01 Jan Rethinking psychosomatics and resistance to change: an integrative approach
When we look at the way that a person ‘works’ – their reactions, their modes of being, their more or less effective ways of adapting to reach their objectives – we are actually only observing the end result of a complex system of processes and phenomena taking place inside them.
Various processes are taking place: some sequentially, others simultaneously. Some steps affect those that come directly after, and often there is a system of retro-feedback which allows the re-evaluation of what is happening so as to respond more flexibly to a change in the environment, in other people, or even in the resolution of the initial situation.
Understanding the hierarchies and the ways that these systems and processes influence each other is very useful to help design a therapeutic or educational strategy that respects and follows these patterns.
It also provides a way to help understand resistance to change; if you are trying to change downstream or somewhere along the route, you need to look to the source first.
We often focus on psychological resistance to change such as ‘secondary advantage’ or as a ‘mental or emotional dependence on others’. There can also be resistance with indirect psychological roots (such as an ‘unpredictable’ environment which boycotts brain networks that would usually make long-term investment and therefore also impacts motivation to change).
There are also types of resistance to change that we can describe as ‘psychosomatic’, such as an inflammatory state of the immune system which can alter neural plasticity and the state of alarm. As a result, we could also say that there are no ‘difficult patients’, but only patients that need to be tackled in their full complexity.
This type of information becomes strategic to solving problems such as depression, anxiety and PTSD, in which the correlation between mental and emotional processes is in a two-way relationship with inflammatory states.
There are also different aspects of daily life in which behavioural hierarchies are critical: it has been amply proven, for example, that regular physical activity improves mood, health and motivation. It has, however, also been proven that physical activity that is carried out unwillingly (for example at externally imposed times and rhythms) increases stress levels in a way that is both measurable emotionally and traceable in serum biomarkers (Sasaki, 2016). This phenomenon is explained by a metabolic process, known as insulin resistance (see group 1 switches), which affects both resistance to change and homeostatic and allostatic mechanisms (group 2 switches).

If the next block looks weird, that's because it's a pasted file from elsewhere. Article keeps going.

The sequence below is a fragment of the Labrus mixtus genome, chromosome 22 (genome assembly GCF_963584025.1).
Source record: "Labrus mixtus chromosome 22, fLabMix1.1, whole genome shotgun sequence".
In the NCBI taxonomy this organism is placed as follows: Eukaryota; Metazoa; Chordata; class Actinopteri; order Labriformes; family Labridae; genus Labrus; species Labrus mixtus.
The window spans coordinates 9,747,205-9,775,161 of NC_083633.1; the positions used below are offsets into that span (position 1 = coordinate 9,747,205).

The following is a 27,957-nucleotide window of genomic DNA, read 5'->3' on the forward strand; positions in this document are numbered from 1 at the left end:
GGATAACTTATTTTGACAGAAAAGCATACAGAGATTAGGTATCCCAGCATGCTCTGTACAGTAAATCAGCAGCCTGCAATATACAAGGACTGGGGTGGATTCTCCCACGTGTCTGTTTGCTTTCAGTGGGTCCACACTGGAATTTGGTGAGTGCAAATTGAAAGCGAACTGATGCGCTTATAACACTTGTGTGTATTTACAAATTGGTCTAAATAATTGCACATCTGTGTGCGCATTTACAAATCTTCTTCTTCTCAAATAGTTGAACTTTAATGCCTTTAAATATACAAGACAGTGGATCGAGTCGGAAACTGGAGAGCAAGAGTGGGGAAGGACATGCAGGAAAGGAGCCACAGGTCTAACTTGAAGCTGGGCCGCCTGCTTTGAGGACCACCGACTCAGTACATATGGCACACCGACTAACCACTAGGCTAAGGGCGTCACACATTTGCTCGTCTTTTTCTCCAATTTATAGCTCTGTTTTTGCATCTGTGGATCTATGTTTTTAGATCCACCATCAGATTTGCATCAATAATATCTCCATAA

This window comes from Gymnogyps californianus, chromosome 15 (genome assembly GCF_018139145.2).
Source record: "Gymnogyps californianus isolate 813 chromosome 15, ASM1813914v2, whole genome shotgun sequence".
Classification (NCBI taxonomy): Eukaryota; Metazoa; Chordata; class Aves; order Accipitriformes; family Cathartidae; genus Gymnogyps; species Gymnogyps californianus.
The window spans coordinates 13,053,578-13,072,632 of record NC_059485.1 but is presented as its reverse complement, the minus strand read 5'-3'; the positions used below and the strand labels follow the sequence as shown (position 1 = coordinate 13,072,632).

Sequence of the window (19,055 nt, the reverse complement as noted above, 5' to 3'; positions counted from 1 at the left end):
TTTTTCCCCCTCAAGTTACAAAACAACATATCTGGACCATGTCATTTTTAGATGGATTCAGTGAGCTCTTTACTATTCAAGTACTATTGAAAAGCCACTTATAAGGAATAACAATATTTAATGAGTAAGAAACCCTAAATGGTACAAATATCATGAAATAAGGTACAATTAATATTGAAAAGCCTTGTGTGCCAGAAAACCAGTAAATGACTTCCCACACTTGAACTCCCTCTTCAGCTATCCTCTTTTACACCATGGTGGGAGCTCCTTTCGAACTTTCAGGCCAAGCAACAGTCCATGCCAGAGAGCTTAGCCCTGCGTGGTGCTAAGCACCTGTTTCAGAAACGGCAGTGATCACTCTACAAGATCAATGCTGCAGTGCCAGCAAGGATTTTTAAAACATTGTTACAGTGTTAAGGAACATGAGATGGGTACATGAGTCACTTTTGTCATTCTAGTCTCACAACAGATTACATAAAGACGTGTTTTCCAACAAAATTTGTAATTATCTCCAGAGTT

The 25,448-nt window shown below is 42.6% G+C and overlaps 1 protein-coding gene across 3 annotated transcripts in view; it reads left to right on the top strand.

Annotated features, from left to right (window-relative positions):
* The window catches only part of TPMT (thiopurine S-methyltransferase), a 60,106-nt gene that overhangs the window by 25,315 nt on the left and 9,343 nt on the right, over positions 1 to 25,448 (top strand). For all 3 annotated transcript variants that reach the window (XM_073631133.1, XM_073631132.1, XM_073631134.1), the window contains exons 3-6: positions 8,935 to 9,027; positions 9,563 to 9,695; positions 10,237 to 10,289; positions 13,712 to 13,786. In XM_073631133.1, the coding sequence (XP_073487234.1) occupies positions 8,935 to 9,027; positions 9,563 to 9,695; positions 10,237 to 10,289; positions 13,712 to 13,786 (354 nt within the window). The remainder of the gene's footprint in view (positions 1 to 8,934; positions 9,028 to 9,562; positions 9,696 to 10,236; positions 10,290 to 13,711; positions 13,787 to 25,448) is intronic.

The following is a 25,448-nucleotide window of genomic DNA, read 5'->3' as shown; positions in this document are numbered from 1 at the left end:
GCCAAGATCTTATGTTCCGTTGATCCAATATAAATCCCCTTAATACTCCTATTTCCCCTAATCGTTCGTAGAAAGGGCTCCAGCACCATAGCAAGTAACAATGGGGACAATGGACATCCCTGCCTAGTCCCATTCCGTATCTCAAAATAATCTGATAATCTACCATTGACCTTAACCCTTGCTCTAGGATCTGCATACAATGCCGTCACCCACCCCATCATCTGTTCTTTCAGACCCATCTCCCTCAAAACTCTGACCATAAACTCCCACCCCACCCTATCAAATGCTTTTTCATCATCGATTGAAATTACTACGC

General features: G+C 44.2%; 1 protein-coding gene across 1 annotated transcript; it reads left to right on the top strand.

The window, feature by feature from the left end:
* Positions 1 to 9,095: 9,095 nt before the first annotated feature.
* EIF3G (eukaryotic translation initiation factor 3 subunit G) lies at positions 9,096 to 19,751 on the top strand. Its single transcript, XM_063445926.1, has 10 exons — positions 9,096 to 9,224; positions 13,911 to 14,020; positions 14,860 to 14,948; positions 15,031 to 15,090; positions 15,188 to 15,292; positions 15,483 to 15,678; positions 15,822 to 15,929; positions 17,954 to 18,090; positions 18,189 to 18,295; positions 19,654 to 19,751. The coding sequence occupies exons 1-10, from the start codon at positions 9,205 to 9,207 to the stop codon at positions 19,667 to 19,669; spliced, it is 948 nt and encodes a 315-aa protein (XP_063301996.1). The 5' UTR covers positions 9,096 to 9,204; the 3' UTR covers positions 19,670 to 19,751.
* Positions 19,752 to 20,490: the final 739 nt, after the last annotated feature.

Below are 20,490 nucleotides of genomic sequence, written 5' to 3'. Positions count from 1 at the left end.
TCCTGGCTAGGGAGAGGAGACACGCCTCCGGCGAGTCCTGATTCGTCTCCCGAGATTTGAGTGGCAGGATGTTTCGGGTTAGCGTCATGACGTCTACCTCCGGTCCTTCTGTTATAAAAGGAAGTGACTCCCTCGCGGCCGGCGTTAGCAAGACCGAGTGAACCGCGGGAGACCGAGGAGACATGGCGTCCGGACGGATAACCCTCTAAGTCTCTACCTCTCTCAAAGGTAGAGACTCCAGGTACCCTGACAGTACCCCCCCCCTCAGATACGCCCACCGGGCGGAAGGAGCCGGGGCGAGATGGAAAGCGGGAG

An important fact, when dealing with interconnected systems and behavioural hierarchies, is that insulin resistance can also be detected at neuron level and is at the heart of various neurodegenerative diseases (in fact we now refer to type 3 diabetes to describe cerebral insulin resistance in Parkinson’s disease, Alzheimer’s disease and various other diseases) (Mittal, 2016).
Taking another angle, there are also interesting priming phenomena (such as the seemingly irrelevant information that we are exposed to when we overhear a conversation over a cup of coffee, or the colour of the walls in a particular shop) which can influence behaviour and decisions in apparently unrelated areas. These could be our ability to solve a maths problem, our choice of food or level of irritability. Various studies have been carried out and it has emerged that priming can significantly impact outcomes such as exam results or shop revenues (Langer, 2009).
External elements interact directly and indirectly with various internal elements such as self-image and the need for social acceptance, right through to the awareness of available physical resources that have a relevant physical origin (processed by the insula in the earliest phase of risk-assessment as shown in the section analysing the Salience Network as part of the third group of switches, but also addressed from another perspective, in the earliest phases of the Integrative Functional Patterns).
We have looked at a series of examples focusing on some of the main functions and processes taking place. We have purposely used fairly neutral terms that are not connected to any particular theoretical system so as to highlight that these phenomena are always present regardless of how we choose to conceptualise them.
To fully understand these mechanisms, it is useful to go and look at the underlying structures and systems that support them. There are various Interconnected Levels (Sinibaldi, 2017a), that provide meaning and enable targeted and methodical intervention on self-regulation processes, decisions, behaviour, safety, adaptation, development etc.
The concepts of Behavioural Hierarchies and Change Switches can therefore support a methodical approach that evaluates all processes of interconnected influence by identifying synergies (or antagonisms) and developing a veritable map of the elements at play. It is thus possible to make a targeted decision with a clear strategy on:
- what requires immediate intervention;
- which elements are key but can cause resistance to change if not duly taken into account;
- which intervention is necessary to achieve the prerequisites for change;
- which strategies are useful to provide an experiential, open and constructive experience of new modes of adaptation;
- which criteria enable the consolidation of these new modes of being;
- which elements drive motivation;
- and so forth.
The professional’s ability to heal and change boils down to how these mechanisms are managed; whether they are activated in the right sequence favouring physiological processes and tackling dysfunctional processes and the systems that fuel them in a multi-pronged approach that uses different tools.
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